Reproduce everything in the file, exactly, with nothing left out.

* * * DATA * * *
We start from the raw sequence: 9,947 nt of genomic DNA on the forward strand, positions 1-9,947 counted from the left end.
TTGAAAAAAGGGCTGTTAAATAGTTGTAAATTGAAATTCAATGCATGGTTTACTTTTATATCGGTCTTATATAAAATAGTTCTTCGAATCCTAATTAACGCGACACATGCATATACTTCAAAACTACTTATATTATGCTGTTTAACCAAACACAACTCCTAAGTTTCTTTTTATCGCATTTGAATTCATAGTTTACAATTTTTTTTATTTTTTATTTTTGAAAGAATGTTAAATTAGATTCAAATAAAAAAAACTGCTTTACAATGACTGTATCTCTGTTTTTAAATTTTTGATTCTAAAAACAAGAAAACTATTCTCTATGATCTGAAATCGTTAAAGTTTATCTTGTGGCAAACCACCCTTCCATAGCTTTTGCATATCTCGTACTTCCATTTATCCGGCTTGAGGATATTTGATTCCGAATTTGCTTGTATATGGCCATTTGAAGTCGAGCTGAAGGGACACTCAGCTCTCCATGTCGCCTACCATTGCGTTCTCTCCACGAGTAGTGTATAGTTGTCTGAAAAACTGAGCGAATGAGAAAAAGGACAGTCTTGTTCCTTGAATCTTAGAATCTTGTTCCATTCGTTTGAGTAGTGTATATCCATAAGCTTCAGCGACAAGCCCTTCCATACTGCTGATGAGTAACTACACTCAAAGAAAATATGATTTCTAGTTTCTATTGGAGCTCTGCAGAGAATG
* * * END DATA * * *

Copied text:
We start from the raw sequence: 9,947 nt of genomic DNA on the forward strand, positions 1-9,947 counted from the left end.
TTGAAAAAAGGGCTGTTAAATAGTTGTAAATTGAAATTCAATGCATGGTTTACTTTTATATCGGTCTTATATAAAATAGTTCTTCGAATCCTAATTAACGCGACACATGCATATACTTCAAAACTACTTATATTATGCTGTTTAACCAAACACAACTCCTAAGTTTCTTTTTATCGCATTTGAATTCATAGTTTACAATTTTTTTTATTTTTTATTTTTGAAAGAATGTTAAATTAGATTCAAATAAAAAAAACTGCTTTACAATGACTGTATCTCTGTTTTTAAATTTTTGATTCTAAAAACAAGAAAACTATTCTCTATGATCTGAAATCGTTAAAGTTTATCTTGTGGCAAACCACCCTTCCATAGCTTTTGCATATCTCGTACTTCCATTTATCCGGCTTGAGGATATTTGATTCCGAATTTGCTTGTATATGGCCATTTGAAGTCGAGCTGAAGGGACACTCAGCTCTCCATGTCGCCTACCATTGCGTTCTCTCCACGAGTAGTGTATAGTTGTCTGAAAAACTGAGCGAATGAGAAAAAGGACAGTCTTGTTCCTTGAATCTTAGAATCTTGTTCCATTCGTTTGAGTAGTGTATATCCATAAGCTTCAGCGACAAGCCCTTCCATACTGCTGATGAGTAACTACACTCAAAGAAAATATGATTTCTAGTTTCTATTGGAGCTCTGCAGAGAATG